Who owns the EA?

This might sound like a question overheard from an ivory tower. I promise I have a point if you’ll bear with me to the end of this post.

It’s generally accepted that architecture as a discipline emerged from the world of IT as application architecture, data architecture, infrastructure architecture and so on. It’s generally accepted that Enterprise Architecture needs to be more than IT Architecture, because it needs to include Business Architecture. It’s generally accepted that, ideally, EA should be owned by a central function on the business side of the business/IT fence. It’s generally accepted that the comparatively advanced maturity of IT architecture disciplines means that, normally, EA is owned on the IT side of the business/IT fence. It’s generally accepted that this results in tension.

It’s not generally accepted that all this debate kind of misses the point!

My point is that there is a fundamental difference between the EA itself and the model of the EA in various repositories or diagrams. You can have whatever tooling you like, to whatever granularity you like, be using it for whatever objectives you care to mention but it is still a model (of varying abstraction) of the real thing. It is not the real thing. Any and all debate about who owns the model misses the point that the real owner of the actual enterprise architecture is the MD of the relevant business unit.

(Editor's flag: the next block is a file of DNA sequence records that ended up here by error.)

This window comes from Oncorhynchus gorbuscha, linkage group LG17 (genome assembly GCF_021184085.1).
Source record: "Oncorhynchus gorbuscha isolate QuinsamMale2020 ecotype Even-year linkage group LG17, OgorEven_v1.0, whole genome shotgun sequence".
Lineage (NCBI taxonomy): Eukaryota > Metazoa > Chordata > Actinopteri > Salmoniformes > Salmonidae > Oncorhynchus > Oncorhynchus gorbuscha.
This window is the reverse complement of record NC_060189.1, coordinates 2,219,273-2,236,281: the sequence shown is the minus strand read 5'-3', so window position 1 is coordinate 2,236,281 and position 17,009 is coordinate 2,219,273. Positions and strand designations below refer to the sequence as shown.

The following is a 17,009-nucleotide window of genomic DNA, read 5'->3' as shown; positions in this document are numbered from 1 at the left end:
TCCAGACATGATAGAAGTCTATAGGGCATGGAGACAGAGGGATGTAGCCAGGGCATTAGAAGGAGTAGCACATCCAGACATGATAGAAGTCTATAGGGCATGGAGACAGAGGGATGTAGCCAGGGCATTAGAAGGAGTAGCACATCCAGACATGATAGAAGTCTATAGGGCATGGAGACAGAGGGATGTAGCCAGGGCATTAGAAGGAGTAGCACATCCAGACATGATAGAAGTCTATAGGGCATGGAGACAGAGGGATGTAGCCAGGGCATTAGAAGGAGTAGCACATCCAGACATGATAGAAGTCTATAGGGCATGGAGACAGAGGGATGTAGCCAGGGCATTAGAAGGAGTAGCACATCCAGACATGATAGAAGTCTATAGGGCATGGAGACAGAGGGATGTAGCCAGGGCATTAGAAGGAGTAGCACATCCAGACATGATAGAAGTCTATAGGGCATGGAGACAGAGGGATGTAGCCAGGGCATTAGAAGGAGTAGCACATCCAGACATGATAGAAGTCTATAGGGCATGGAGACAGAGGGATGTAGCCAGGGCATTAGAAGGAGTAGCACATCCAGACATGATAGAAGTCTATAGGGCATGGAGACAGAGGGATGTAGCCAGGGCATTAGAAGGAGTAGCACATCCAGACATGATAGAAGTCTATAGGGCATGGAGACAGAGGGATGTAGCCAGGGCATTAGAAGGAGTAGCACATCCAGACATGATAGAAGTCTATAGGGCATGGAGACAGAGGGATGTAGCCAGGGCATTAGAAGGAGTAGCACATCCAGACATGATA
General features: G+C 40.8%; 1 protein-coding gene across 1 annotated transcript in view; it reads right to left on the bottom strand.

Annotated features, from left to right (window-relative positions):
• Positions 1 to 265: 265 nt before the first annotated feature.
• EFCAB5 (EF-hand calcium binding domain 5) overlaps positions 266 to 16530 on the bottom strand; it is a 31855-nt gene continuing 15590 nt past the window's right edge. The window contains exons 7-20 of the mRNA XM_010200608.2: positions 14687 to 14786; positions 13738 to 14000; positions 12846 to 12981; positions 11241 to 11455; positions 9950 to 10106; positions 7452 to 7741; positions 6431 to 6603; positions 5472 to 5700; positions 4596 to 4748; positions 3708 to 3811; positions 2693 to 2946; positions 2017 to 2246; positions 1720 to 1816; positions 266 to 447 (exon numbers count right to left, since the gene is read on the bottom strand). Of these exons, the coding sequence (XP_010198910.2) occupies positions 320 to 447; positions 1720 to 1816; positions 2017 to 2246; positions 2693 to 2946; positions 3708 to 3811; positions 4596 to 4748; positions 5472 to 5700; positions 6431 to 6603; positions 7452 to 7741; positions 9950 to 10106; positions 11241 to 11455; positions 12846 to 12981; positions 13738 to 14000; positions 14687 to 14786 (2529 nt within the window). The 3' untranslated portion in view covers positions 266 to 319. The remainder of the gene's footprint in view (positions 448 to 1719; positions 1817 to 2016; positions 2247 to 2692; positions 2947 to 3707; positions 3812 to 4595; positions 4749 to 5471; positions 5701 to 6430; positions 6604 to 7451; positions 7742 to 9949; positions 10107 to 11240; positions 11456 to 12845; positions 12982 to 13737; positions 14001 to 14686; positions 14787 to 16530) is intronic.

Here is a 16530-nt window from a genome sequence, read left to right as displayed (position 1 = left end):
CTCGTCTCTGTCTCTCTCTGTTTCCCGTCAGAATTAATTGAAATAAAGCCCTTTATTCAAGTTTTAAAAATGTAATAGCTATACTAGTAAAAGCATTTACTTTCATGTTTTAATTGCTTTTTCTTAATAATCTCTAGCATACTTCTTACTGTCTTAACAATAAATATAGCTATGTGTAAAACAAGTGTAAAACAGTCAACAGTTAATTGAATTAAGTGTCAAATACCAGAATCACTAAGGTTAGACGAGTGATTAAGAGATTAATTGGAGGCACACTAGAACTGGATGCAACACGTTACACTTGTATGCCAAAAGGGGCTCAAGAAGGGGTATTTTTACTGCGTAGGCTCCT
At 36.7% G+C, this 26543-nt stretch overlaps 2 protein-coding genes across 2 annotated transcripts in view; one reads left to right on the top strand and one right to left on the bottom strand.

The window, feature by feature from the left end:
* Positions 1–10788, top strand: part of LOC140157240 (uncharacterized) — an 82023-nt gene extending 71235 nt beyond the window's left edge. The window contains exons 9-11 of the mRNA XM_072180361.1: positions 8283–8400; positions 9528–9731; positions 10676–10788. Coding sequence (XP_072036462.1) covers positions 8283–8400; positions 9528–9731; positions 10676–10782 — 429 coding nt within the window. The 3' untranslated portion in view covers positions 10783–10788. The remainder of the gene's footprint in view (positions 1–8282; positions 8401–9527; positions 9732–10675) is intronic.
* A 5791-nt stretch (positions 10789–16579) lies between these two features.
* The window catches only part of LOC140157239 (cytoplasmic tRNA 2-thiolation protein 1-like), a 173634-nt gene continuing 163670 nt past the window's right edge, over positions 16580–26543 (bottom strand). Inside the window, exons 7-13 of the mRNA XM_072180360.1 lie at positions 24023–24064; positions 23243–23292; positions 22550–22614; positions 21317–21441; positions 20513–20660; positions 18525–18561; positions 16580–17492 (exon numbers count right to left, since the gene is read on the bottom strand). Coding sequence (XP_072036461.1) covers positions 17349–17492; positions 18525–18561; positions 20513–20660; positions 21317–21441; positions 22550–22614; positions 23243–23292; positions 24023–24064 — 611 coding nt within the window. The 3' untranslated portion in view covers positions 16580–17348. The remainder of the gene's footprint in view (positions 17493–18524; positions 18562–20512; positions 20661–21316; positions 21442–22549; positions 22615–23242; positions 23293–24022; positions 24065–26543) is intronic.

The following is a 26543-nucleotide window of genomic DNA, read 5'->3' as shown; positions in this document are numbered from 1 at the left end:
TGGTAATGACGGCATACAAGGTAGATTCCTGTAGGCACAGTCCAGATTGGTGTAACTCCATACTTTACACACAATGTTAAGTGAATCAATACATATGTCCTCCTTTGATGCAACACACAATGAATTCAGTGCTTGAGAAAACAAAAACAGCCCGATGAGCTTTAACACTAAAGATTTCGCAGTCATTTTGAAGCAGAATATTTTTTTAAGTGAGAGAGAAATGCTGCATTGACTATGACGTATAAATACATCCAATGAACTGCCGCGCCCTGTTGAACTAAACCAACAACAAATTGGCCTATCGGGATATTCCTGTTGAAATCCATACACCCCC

It is your job, and responsibility, as an architect to advise the MD of the advantages and disadvantages of decisions which affect the architecture. It is their job, and responsibility, as MD to take those decisions and live with the consequences. Then it is back to you and your job, and responsibility, to make those decisions happen.

But what if you don’t agree with the decision they’ve made? First and foremost it is your job, and responsibility, to understand what they are factoring into their decision that you either didn’t account for at all or weighted wrongly. Business decisions are made on a wide variety of factors not all of them architectural. Unless you understand this and can weight them accordingly, your value to this particular business unit is suspect.

You don’t own the architecture in the same way you don’t own the balance sheet/P&L. You own a responsibility to that business unit and its stakeholders for its success.

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About EBAnous

EBAnous works as a business architect for a FTSE-100 company in the south-east of the UK
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